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Old 05-11-09, 09:30 PM   #23
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Things are getting more complicated now. I went to my LBS and the owner (25+ years in the business) said it was not possible.

you did this...

Quote:
Originally Posted by johnknappcc View Post
. . . I had a 122mm rear axle with a 5 speed freewheel, went to 130mm 8 speed cassette with room to spare in RD reach.
First off.. i want this too.... i think its awesome. but the LBS owner said thats not a good idea since youll have to fight with the stays each time you have a flat and need to replace the tube. Maybe not...
will prying the stays out gonna damage the frame... or its functionality?

but the more problematic issue is that the vertical spokes on the drive side are going to be missalligned with the center of the frame, even with spacers etc. Is this true?

Can i change the size of my 10speed freehub by getting a shorter part onto which the cassette slips onto?


Quote:
Originally Posted by johnknappcc View Post
I did this upgrade and adjustment in 15 minutes, and now I'm in the proper position to go full 10sp indexed drivetrain as soon as I have the extra cash to do it.
Moreover.. the guy said that a 10 speed freehub uses a thinner chain since the spacing between cogs is narrower. Did you need to get a new chain along with the new 8speed casette?

thanks again for your time

Reno
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Old 05-12-09, 01:12 AM   #24
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Alright, I got a lot of mixed advice also, my trusted LBS (family shop) said no way. My main thing is that I went from 27" wheels to 700C wheels (I wanted a greater choice of tires, and my existing 27"'s were in need of truing in a bad way). Fortunately, you won't have to worry about that part.

My existing spacing in back was a bit closer to 124mm, so the jump to 130mm was really about 3mm on both sides. I'm going to make the assumption that your bike is steel like mine, if not the deal might be off. Anyway, I wouldn't say "fight" more like "massage". You can easily pull the stays out (a light tug on both stays) the extra 6mm (for you it will probably be less), and it really isn't annoying once you get used to it. If it bothers you, you can cold set the (steel) frame, but to me, it isn't really an issue. I certainly wouldn't consider it "prying". I can pull the stays with the force in my arms (and I've get programmers arms) and two fingers. My 170 pounds bouncing around on the frame would cause more force, lateral or not, than a light tug.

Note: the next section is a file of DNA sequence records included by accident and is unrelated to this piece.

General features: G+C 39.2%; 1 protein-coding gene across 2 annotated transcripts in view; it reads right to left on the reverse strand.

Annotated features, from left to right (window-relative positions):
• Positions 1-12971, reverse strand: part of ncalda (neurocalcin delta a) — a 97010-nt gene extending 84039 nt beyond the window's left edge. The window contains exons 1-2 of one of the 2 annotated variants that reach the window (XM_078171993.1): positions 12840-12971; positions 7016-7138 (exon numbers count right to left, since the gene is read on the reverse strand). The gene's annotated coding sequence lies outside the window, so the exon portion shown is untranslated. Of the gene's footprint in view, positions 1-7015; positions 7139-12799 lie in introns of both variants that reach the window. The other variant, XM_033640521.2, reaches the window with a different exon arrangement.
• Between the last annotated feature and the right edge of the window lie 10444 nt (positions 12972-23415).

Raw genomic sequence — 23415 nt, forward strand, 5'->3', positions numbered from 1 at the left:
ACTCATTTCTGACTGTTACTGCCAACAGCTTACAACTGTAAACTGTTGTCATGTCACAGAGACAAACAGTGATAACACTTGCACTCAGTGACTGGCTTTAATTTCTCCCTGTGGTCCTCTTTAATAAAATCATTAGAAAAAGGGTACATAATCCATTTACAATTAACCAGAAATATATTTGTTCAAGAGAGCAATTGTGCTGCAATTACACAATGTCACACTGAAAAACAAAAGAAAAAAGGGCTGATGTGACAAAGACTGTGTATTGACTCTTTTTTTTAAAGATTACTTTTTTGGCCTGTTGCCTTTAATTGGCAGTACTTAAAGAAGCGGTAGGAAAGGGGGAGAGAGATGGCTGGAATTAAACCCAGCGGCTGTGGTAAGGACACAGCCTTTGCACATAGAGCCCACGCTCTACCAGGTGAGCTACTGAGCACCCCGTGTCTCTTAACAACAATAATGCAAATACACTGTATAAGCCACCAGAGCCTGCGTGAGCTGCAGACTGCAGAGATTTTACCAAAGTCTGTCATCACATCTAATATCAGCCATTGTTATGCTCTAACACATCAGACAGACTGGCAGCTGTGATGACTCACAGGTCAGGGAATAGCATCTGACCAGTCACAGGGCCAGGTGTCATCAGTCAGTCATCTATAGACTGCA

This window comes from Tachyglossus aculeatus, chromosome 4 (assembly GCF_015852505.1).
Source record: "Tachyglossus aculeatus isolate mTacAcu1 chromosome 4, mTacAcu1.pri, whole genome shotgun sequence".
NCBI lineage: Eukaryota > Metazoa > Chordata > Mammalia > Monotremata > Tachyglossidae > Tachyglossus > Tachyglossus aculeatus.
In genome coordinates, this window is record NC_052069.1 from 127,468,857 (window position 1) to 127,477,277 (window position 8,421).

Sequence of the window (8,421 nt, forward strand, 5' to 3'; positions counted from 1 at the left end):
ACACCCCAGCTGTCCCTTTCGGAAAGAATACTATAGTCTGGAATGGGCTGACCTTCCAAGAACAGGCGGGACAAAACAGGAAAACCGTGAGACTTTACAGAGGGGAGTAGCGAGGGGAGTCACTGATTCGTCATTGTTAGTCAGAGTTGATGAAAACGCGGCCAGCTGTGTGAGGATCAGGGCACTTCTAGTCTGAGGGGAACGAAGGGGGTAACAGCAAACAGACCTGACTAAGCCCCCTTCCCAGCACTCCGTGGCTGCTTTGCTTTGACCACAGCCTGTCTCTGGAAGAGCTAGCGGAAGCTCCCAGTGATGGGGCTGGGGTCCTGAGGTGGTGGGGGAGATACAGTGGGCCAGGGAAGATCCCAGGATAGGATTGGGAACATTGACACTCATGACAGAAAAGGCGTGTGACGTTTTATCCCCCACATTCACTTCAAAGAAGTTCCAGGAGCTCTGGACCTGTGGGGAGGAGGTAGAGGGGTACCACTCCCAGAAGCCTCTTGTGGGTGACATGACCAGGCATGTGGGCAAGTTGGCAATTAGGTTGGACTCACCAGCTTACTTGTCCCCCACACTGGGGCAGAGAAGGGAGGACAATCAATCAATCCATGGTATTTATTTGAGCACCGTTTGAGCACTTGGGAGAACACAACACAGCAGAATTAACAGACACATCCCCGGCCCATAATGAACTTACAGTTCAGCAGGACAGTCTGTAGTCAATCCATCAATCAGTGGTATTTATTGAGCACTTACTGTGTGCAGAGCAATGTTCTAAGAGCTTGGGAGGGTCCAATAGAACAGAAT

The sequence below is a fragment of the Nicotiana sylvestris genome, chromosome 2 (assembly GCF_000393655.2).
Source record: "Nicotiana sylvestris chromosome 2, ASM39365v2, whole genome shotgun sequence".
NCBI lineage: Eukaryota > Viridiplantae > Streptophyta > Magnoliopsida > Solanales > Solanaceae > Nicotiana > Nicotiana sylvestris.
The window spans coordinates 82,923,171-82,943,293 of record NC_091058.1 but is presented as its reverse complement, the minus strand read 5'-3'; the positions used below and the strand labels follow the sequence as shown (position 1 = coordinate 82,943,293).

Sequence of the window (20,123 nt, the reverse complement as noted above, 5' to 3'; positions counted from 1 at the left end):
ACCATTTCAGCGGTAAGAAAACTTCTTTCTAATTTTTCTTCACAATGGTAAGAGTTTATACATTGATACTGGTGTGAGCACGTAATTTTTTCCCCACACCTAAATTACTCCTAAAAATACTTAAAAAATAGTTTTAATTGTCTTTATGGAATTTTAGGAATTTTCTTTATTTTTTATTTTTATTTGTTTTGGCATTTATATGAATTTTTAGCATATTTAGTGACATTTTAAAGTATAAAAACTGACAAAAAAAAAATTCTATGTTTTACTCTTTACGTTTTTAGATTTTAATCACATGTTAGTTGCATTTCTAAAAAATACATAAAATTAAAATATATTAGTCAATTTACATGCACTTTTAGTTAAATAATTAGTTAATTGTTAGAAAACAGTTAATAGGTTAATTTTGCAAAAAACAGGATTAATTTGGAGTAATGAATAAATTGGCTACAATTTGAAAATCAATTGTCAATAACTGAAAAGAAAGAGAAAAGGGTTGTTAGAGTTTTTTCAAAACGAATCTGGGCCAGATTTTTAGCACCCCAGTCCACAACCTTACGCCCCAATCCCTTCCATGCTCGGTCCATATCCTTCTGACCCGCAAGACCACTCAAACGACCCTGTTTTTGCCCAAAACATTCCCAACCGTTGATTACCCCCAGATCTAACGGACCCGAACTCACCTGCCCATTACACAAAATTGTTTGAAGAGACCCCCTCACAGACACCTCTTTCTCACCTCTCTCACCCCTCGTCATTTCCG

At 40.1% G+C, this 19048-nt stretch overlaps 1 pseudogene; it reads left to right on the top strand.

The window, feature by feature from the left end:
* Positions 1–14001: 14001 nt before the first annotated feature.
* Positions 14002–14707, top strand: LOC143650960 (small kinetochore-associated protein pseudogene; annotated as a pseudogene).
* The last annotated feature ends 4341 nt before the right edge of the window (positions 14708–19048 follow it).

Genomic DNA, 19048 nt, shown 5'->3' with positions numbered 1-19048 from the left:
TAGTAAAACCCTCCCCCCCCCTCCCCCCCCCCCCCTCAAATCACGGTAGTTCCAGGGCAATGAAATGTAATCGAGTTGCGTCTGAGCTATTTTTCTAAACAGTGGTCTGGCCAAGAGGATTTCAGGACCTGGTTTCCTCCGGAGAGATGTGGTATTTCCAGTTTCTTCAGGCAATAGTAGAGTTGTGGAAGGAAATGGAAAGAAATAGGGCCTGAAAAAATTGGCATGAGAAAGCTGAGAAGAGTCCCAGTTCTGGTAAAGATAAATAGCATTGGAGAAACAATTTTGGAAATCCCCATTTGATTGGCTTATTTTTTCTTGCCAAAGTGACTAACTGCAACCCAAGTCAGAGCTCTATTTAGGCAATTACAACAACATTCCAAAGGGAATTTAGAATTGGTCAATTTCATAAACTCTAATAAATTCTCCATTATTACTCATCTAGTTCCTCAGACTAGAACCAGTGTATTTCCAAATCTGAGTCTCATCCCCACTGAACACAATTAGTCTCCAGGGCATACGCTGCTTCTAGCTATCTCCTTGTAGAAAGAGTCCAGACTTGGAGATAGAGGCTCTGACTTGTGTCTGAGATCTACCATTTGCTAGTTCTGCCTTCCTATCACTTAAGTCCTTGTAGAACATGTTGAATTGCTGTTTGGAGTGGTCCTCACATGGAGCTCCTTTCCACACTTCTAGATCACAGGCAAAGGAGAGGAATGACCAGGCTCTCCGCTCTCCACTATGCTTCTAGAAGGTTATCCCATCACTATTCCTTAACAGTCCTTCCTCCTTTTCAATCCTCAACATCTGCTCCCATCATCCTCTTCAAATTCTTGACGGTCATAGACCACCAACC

I'm not sure about the spokes and somebody more knowledgeable might chime in here, but the wheel is dished anyway (to be in alignment) with the center line of the bike. I will take a better picture (camera head on) but here is mine now:



and



Obviously, the wheel is properly centered in the frame, the spokes would be dished like that no matter what the dropout spacing. That is just how the wheel is built. They wouldn't be aligned anyway, since the drive side has to compensate for the cassette. Take the wheel out, it would look the very same.

Not that I'm aware of on the shorter freehub body. 8-10 are all the same length. If you go 10 you will have 130mm spacing no matter what.

As far as the chain, I did need a new one, but if you follow my link in my signature, you will see that I had other reasons for getting a new chain. You will most likely need one, but yours could be quite worn anyway, and if you are getting a new cassette, it would probably be the best to get a new chain anyway.

Also, I did see someone say that it might wear the bearings faster (due to increased load on the hubs). But this doesn't make any sense. There will be a lot more force on the hubs from the quick release vs the tighter dropout spacing. And the wheel wouldn't spin like butter installed if this was the case (they are ultegra hubs).

All in all, this change was probably one of the most gratifying and performance enhancing I could have made. I would highly recommend it, even if you have to go friction shifting, I personally prefer it, but some people don't.

Hey by the way, I love Montreal! I have family there.
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Old 05-12-09, 01:25 AM   #25
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they are shimano Light action
Mine are also SLA, RD too (original 23 year old RD), if your RD is light action/long cage I can guarantee it will reach 10 cogs, as long as your DT shifter is in friction.